Without precise planning, metrics can be a minefield

In 1991, when Allan Burman was administrator of the Office of Federal Procurement Policy, he issued a bulletin starting the push for performance-based contracting. Since then, this contracting technique has had some success but proponents are still dissatisfied. In their view, agencies are missing many opportunities to use it.

The basic concept is simple but powerful: Focus on results, rather than process; measure the results, and base compensation directly on these measurements.

The hoped-for benefits are threefold:
  • Eliminating in-process inspections shrinks contract administration

  • Using the compensation system provides a built-in disincentive for poor performance

  • Increasing payment for better performance spurs the contractor to innovate and invest.

If it works properly, performance-based contracting is the classic win-win situation.
So why aren't there more performance-based contracts?

The procurement regulations go out of their way to encourage and enable them. An entire subpart of the Federal Acquisition Regulation, 37.6, deals with performance-based contracting. The FAR mandates performance-based contracting for most services acquisitions 'to the maximum extent practicable.' A standard clause for solicitations invites contractors to propose performance-based payments. And recently, the Defense Department required special approval for services buys that are not performance-based.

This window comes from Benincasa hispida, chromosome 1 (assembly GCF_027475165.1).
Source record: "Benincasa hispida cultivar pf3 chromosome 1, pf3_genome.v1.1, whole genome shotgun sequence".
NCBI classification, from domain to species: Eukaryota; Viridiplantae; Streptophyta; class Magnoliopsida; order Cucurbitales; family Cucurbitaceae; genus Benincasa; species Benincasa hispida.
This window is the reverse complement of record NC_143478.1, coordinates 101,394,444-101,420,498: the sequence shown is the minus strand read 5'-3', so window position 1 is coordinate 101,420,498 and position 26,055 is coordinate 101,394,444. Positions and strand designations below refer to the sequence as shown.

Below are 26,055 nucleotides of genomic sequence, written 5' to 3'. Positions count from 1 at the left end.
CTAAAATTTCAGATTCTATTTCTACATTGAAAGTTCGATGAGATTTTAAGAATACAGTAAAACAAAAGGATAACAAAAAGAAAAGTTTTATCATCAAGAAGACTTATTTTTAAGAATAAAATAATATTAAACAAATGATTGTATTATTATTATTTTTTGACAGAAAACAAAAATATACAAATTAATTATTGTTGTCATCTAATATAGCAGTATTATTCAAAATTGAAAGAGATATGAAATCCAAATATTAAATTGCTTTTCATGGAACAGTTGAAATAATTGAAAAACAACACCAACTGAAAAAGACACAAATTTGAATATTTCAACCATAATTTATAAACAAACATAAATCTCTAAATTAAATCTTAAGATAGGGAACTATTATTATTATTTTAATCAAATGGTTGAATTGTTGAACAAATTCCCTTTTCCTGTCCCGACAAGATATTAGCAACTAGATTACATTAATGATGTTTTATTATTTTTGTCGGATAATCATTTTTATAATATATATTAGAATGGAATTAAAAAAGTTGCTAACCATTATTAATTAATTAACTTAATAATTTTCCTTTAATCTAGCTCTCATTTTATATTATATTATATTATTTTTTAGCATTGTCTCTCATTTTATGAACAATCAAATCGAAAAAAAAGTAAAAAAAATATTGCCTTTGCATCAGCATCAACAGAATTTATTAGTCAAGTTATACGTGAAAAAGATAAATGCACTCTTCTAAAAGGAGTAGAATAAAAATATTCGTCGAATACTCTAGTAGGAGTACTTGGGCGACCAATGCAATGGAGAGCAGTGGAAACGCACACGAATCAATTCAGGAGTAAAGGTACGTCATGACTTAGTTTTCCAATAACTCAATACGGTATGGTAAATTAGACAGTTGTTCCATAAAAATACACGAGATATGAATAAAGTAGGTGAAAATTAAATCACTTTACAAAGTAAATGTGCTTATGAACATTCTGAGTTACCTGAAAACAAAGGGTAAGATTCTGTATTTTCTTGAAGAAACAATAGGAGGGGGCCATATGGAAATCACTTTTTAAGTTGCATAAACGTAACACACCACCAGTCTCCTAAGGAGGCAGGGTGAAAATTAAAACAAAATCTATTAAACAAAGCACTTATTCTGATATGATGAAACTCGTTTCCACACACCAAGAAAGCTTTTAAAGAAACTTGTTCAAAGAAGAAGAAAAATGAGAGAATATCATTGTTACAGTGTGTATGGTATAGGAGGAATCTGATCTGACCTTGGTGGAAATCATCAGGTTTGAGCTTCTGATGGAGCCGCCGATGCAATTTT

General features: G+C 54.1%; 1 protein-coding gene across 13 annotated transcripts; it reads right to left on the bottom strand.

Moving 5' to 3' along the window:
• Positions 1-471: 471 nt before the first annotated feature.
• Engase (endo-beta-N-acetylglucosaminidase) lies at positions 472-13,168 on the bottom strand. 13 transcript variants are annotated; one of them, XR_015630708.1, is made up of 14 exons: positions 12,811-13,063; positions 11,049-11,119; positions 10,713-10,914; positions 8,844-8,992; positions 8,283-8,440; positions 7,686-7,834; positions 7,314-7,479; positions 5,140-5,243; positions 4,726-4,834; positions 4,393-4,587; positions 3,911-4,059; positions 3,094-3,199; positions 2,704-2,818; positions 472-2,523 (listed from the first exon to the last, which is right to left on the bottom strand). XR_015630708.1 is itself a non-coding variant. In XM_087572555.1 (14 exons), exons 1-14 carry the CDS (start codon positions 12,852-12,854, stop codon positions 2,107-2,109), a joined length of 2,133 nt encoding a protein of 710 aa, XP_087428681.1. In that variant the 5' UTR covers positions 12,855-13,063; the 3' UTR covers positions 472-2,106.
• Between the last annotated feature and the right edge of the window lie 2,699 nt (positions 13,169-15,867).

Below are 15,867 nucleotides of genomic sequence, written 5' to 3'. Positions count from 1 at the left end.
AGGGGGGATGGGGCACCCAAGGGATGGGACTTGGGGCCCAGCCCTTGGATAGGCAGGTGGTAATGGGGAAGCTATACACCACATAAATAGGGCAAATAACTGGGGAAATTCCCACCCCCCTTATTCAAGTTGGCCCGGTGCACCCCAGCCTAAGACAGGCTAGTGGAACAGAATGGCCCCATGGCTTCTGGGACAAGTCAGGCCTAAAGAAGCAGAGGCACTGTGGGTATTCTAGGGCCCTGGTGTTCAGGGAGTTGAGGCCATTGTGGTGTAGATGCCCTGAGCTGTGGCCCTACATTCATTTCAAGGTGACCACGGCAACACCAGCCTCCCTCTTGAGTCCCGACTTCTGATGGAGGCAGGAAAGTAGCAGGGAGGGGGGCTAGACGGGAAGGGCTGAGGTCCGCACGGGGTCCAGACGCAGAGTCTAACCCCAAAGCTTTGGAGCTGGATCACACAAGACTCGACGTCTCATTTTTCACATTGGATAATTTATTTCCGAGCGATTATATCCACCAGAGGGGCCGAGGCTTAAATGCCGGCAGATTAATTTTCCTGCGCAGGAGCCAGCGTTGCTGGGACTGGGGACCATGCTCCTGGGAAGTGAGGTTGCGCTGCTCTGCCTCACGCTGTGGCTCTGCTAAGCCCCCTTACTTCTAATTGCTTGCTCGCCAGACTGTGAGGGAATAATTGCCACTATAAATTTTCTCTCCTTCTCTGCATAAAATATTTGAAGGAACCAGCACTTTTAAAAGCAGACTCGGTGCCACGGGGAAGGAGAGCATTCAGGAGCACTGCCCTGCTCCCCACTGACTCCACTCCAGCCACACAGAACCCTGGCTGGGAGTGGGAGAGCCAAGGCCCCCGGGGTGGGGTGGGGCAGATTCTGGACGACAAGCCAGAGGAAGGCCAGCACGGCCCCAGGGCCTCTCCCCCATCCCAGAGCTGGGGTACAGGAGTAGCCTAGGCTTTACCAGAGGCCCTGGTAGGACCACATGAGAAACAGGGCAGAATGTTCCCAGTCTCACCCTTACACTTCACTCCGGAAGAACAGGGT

The ground floor

To be sure, any new initiative takes time to implement, as people learn new ways. Understaffed procurement offices might be stretched too thin to learn and implement a new contracting technique. Performance-based contracting promises to save time and effort during contract administration, but it requires a significant up-front investment in planning and other preaward tasks.

There is lots of help, however, available on government Web sites. And there is a cottage industry of consultants who offer their expertise'for a price, of course.

My nominee for the biggest obstacle is the metrics themselves.

Getting the measurements right is often tricky. One threshold issue is that proper metrics don't exist for many contracts. Without historical data, how does the government establish an appropriate baseline for performance? If it sets the bar too low, the government will pay a premium for mediocrity. If the standard is too high, the contractor hemorrhages losses. Either way, the incentive system won't work.

So implementing performance-based contracting could involve collecting data now for some potential future contract action.

Another problem is that some things are hard to measure well, especially if you aren't used to thinking numerically. Mathematician John Allen Paulos, who wrote a book titled Innumeracy: Mathematical Illiteracy and its Consequences, has documented that faulty statistics and poor computation are commonplace.

A ray of hope here is the Office of Management and Budget's insistence on quantified business cases for IT projects. As I have pointed out, a byproduct of this process could be metrics that are useful in performance-based contracting.